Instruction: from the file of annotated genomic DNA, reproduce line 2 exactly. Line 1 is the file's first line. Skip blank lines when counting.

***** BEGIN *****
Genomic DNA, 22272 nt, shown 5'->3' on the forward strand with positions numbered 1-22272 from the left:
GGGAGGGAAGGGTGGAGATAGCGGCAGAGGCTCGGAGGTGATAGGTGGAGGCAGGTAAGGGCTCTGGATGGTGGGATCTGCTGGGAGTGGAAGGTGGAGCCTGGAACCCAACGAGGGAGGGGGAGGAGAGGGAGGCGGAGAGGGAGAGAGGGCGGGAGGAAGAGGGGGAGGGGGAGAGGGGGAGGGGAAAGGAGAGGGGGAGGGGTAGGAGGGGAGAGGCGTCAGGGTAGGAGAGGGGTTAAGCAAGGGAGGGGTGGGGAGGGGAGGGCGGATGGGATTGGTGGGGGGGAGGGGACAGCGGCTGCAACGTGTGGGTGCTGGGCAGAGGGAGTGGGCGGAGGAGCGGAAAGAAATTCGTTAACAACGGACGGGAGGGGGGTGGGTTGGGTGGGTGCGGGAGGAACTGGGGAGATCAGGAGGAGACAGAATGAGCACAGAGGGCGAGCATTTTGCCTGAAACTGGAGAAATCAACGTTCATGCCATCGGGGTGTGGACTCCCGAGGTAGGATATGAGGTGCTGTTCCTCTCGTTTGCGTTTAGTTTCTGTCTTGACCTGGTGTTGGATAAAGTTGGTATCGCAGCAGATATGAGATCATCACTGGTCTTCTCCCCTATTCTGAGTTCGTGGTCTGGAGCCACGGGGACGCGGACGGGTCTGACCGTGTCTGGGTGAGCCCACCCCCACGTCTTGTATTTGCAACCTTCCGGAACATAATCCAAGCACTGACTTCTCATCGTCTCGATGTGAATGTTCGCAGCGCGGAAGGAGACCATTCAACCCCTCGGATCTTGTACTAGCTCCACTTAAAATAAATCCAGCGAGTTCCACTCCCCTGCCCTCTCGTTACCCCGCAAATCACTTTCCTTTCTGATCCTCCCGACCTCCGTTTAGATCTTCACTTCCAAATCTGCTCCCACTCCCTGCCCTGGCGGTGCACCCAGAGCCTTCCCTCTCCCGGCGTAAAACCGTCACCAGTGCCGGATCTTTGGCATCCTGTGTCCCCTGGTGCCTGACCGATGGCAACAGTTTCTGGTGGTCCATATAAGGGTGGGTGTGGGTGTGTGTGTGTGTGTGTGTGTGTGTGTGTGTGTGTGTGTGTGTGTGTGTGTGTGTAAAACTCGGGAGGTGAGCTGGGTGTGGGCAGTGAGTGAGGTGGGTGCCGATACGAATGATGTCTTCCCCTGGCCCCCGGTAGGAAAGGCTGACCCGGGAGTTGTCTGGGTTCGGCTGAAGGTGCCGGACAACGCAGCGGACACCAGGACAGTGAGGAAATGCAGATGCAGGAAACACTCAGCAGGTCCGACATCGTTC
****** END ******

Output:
GGGAGGGAAGGGTGGAGATAGCGGCAGAGGCTCGGAGGTGATAGGTGGAGGCAGGTAAGGGCTCTGGATGGTGGGATCTGCTGGGAGTGGAAGGTGGAGCCTGGAACCCAACGAGGGAGGGGGAGGAGAGGGAGGCGGAGAGGGAGAGAGGGCGGGAGGAAGAGGGGGAGGGGGAGAGGGGGAGGGGAAAGGAGAGGGGGAGGGGTAGGAGGGGAGAGGCGTCAGGGTAGGAGAGGGGTTAAGCAAGGGAGGGGTGGGGAGGGGAGGGCGGATGGGATTGGTGGGGGGGAGGGGACAGCGGCTGCAACGTGTGGGTGCTGGGCAGAGGGAGTGGGCGGAGGAGCGGAAAGAAATTCGTTAACAACGGACGGGAGGGGGGTGGGTTGGGTGGGTGCGGGAGGAACTGGGGAGATCAGGAGGAGACAGAATGAGCACAGAGGGCGAGCATTTTGCCTGAAACTGGAGAAATCAACGTTCATGCCATCGGGGTGTGGACTCCCGAGGTAGGATATGAGGTGCTGTTCCTCTCGTTTGCGTTTAGTTTCTGTCTTGACCTGGTGTTGGATAAAGTTGGTATCGCAGCAGATATGAGATCATCACTGGTCTTCTCCCCTATTCTGAGTTCGTGGTCTGGAGCCACGGGGACGCGGACGGGTCTGACCGTGTCTGGGTGAGCCCACCCCCACGTCTTGTATTTGCAACCTTCCGGAACATAATCCAAGCACTGACTTCTCATCGTCTCGATGTGAATGTTCGCAGCGCGGAAGGAGACCATTCAACCCCTCGGATCTTGTACTAGCTCCACTTAAAATAAATCCAGCGAGTTCCACTCCCCTGCCCTCTCGTTACCCCGCAAATCACTTTCCTTTCTGATCCTCCCGACCTCCGTTTAGATCTTCACTTCCAAATCTGCTCCCACTCCCTGCCCTGGCGGTGCACCCAGAGCCTTCCCTCTCCCGGCGTAAAACCGTCACCAGTGCCGGATCTTTGGCATCCTGTGTCCCCTGGTGCCTGACCGATGGCAACAGTTTCTGGTGGTCCATATAAGGGTGGGTGTGGGTGTGTGTGTGTGTGTGTGTGTGTGTGTGTGTGTGTGTGTGTGTGTGTGTGTGTGTAAAACTCGGGAGGTGAGCTGGGTGTGGGCAGTGAGTGAGGTGGGTGCCGATACGAATGATGTCTTCCCCTGGCCCCCGGTAGGAAAGGCTGACCCGGGAGTTGTCTGGGTTCGGCTGAAGGTGCCGGACAACGCAGCGGACACCAGGACAGTGAGGAAATGCAGATGCAGGAAACACTCAGCAGGTCCGACATCGTTC